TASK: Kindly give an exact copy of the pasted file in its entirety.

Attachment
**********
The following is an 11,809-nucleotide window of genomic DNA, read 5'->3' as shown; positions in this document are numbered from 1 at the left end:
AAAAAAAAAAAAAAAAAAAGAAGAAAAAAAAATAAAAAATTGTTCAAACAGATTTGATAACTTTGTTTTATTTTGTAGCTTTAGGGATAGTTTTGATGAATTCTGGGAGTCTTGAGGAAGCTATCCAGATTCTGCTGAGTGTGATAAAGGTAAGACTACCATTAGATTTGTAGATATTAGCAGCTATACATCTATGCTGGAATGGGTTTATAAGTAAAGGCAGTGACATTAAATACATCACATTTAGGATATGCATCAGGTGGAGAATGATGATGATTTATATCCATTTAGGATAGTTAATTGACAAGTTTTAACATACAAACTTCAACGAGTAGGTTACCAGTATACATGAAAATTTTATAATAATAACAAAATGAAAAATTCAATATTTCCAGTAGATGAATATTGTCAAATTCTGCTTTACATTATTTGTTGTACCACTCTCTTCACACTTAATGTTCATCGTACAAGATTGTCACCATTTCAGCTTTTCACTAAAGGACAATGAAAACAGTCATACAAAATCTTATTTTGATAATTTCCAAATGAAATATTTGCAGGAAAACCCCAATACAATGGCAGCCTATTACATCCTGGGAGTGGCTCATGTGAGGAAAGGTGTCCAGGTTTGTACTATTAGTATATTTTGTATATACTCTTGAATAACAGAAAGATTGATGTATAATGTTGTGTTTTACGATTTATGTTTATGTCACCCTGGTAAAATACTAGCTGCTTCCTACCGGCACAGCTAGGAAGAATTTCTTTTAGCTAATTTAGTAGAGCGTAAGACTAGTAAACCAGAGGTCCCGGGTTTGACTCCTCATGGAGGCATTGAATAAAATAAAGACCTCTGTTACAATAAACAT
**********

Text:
The following is an 11,809-nucleotide window of genomic DNA, read 5'->3' as shown; positions in this document are numbered from 1 at the left end:
AAAAAAAAAAAAAAAAAAAGAAGAAAAAAAAATAAAAAATTGTTCAAACAGATTTGATAACTTTGTTTTATTTTGTAGCTTTAGGGATAGTTTTGATGAATTCTGGGAGTCTTGAGGAAGCTATCCAGATTCTGCTGAGTGTGATAAAGGTAAGACTACCATTAGATTTGTAGATATTAGCAGCTATACATCTATGCTGGAATGGGTTTATAAGTAAAGGCAGTGACATTAAATACATCACATTTAGGATATGCATCAGGTGGAGAATGATGATGATTTATATCCATTTAGGATAGTTAATTGACAAGTTTTAACATACAAACTTCAACGAGTAGGTTACCAGTATACATGAAAATTTTATAATAATAACAAAATGAAAAATTCAATATTTCCAGTAGATGAATATTGTCAAATTCTGCTTTACATTATTTGTTGTACCACTCTCTTCACACTTAATGTTCATCGTACAAGATTGTCACCATTTCAGCTTTTCACTAAAGGACAATGAAAACAGTCATACAAAATCTTATTTTGATAATTTCCAAATGAAATATTTGCAGGAAAACCCCAATACAATGGCAGCCTATTACATCCTGGGAGTGGCTCATGTGAGGAAAGGTGTCCAGGTTTGTACTATTAGTATATTTTGTATATACTCTTGAATAACAGAAAGATTGATGTATAATGTTGTGTTTTACGATTTATGTTTATGTCACCCTGGTAAAATACTAGCTGCTTCCTACCGGCACAGCTAGGAAGAATTTCTTTTAGCTAATTTAGTAGAGCGTAAGACTAGTAAACCAGAGGTCCCGGGTTTGACTCCTCATGGAGGCATTGAATAAAATAAAGACCTCTGTTACAATAAACAT